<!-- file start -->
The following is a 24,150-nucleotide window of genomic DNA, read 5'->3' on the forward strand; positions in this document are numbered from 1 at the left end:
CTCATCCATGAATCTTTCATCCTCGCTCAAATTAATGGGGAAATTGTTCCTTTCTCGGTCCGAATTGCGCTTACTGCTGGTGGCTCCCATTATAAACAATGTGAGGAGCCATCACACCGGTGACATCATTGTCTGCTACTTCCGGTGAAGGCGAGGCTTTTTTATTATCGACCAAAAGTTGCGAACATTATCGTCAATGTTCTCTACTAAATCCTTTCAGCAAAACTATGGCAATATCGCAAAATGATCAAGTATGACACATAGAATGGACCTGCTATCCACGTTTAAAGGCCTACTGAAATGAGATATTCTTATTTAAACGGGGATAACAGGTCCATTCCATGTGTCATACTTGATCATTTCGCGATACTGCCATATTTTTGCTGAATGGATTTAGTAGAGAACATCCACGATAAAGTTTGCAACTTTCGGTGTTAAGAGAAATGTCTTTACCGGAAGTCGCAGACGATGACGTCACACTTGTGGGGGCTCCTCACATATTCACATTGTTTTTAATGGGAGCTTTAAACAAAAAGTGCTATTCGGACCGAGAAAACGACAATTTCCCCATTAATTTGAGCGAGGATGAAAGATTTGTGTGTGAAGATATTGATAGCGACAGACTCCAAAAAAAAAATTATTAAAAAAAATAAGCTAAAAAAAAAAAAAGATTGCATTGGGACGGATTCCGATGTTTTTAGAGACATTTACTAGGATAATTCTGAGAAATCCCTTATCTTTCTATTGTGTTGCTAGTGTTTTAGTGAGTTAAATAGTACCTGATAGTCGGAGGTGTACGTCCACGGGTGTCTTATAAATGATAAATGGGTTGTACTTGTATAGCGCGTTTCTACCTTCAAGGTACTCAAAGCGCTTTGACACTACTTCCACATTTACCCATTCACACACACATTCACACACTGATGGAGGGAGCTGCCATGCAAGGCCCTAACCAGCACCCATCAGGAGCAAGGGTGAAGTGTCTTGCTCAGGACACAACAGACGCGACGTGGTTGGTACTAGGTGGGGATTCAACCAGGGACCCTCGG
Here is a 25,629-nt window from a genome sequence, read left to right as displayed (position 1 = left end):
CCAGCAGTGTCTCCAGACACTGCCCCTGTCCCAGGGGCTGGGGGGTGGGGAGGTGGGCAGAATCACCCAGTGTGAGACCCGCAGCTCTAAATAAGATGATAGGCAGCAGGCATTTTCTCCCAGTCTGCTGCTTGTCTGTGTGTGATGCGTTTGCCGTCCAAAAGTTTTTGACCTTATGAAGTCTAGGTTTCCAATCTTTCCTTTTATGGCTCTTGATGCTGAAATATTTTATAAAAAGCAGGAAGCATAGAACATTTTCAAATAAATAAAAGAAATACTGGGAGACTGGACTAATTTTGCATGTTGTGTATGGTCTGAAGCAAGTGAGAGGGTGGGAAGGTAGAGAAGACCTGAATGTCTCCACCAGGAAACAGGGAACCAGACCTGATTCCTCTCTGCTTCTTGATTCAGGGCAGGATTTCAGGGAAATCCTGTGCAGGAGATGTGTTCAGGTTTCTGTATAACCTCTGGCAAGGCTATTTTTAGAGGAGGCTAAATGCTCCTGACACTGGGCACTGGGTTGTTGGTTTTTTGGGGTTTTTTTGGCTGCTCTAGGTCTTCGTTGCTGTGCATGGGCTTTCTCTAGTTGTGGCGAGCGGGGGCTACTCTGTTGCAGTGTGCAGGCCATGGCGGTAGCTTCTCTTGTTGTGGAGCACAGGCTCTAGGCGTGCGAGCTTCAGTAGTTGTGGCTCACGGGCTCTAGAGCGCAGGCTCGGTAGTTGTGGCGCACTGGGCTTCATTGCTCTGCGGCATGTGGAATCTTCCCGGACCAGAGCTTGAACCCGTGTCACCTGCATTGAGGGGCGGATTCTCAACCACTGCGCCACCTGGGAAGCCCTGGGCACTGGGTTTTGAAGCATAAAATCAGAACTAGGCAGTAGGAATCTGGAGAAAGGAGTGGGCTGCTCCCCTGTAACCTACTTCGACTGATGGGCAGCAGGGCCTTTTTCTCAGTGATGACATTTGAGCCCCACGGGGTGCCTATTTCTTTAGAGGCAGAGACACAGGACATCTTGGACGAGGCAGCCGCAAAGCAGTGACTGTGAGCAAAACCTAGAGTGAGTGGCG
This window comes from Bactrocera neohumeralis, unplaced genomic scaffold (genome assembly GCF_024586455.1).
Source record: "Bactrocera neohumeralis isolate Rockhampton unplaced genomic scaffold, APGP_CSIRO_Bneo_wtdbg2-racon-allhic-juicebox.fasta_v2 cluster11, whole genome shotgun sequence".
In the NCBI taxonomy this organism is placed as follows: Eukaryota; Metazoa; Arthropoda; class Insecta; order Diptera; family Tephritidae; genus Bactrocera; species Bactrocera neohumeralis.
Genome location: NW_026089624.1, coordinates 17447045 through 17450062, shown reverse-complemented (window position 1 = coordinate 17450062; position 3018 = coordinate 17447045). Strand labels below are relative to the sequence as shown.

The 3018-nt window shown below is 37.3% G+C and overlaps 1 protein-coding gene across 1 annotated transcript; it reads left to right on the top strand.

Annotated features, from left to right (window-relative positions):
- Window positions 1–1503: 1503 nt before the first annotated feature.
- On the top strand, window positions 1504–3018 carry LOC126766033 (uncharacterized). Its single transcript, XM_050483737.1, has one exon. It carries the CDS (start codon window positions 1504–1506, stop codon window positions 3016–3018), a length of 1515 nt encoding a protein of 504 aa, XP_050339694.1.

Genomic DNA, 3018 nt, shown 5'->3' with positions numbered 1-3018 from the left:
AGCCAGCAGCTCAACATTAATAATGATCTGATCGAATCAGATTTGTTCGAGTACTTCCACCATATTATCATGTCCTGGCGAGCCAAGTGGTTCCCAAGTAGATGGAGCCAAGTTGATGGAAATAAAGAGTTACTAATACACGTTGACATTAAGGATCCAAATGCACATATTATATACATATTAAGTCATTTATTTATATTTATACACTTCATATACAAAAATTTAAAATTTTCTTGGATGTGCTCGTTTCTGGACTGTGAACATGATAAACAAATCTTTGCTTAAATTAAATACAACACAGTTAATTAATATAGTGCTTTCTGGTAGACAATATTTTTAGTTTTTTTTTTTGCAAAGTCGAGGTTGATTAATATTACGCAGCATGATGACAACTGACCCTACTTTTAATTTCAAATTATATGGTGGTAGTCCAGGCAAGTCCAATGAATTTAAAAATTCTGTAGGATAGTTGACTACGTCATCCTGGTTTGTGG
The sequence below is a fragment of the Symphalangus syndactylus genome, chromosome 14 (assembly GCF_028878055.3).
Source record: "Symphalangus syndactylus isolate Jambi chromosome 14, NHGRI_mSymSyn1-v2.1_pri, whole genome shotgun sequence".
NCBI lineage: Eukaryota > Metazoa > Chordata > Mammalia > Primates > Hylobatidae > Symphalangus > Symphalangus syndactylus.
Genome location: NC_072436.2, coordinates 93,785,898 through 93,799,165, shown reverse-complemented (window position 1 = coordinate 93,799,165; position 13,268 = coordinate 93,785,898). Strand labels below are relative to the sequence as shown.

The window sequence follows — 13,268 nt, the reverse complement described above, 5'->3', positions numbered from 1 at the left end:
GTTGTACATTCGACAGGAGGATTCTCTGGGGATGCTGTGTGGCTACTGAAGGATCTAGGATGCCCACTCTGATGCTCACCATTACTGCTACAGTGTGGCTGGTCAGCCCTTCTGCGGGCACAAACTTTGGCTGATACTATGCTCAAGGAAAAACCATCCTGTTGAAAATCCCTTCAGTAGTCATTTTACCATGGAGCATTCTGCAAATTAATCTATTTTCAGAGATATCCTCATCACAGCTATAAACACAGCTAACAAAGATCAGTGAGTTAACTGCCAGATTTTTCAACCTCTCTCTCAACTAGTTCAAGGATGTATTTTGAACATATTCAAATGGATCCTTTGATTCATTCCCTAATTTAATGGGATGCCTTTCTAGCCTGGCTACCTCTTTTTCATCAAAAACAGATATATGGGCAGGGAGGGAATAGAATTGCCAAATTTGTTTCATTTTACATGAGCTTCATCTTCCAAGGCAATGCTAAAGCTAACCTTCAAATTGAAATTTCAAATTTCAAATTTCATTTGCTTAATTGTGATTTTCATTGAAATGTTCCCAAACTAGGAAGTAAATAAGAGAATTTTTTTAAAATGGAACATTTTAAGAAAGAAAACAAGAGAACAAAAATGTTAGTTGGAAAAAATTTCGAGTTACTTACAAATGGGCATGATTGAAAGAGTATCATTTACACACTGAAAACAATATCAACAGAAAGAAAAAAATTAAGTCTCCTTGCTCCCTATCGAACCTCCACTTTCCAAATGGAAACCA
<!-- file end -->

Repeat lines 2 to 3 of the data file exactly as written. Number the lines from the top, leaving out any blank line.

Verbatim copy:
CTCATCCATGAATCTTTCATCCTCGCTCAAATTAATGGGGAAATTGTTCCTTTCTCGGTCCGAATTGCGCTTACTGCTGGTGGCTCCCATTATAAACAATGTGAGGAGCCATCACACCGGTGACATCATTGTCTGCTACTTCCGGTGAAGGCGAGGCTTTTTTATTATCGACCAAAAGTTGCGAACATTATCGTCAATGTTCTCTACTAAATCCTTTCAGCAAAACTATGGCAATATCGCAAAATGATCAAGTATGACACATAGAATGGACCTGCTATCCACGTTTAAAGGCCTACTGAAATGAGATATTCTTATTTAAACGGGGATAACAGGTCCATTCCATGTGTCATACTTGATCATTTCGCGATACTGCCATATTTTTGCTGAATGGATTTAGTAGAGAACATCCACGATAAAGTTTGCAACTTTCGGTGTTAAGAGAAATGTCTTTACCGGAAGTCGCAGACGATGACGTCACACTTGTGGGGGCTCCTCACATATTCACATTGTTTTTAATGGGAGCTTTAAACAAAAAGTGCTATTCGGACCGAGAAAACGACAATTTCCCCATTAATTTGAGCGAGGATGAAAGATTTGTGTGTGAAGATATTGATAGCGACAGACTCCAAAAAAAAAATTATTAAAAAAAATAAGCTAAAAAAAAAAAAAGATTGCATTGGGACGGATTCCGATGTTTTTAGAGACATTTACTAGGATAATTCTGAGAAATCCCTTATCTTTCTATTGTGTTGCTAGTGTTTTAGTGAGTTAAATAGTACCTGATAGTCGGAGGTGTACGTCCACGGGTGTCTTATAAATGATAAATGGGTTGTACTTGTATAGCGCGTTTCTACCTTCAAGGTACTCAAAGCGCTTTGACACTACTTCCACATTTACCCATTCACACACACATTCACACACTGATGGAGGGAGCTGCCATGCAAGGCCCTAACCAGCACCCATCAGGAGCAAGGGTGAAGTGTCTTGCTCAGGACACAACAGACGCGACGTGGTTGGTACTAGGTGGGGATTCAACCAGGGACCCTCGG
Here is a 25,629-nt window from a genome sequence, read left to right as displayed (position 1 = left end):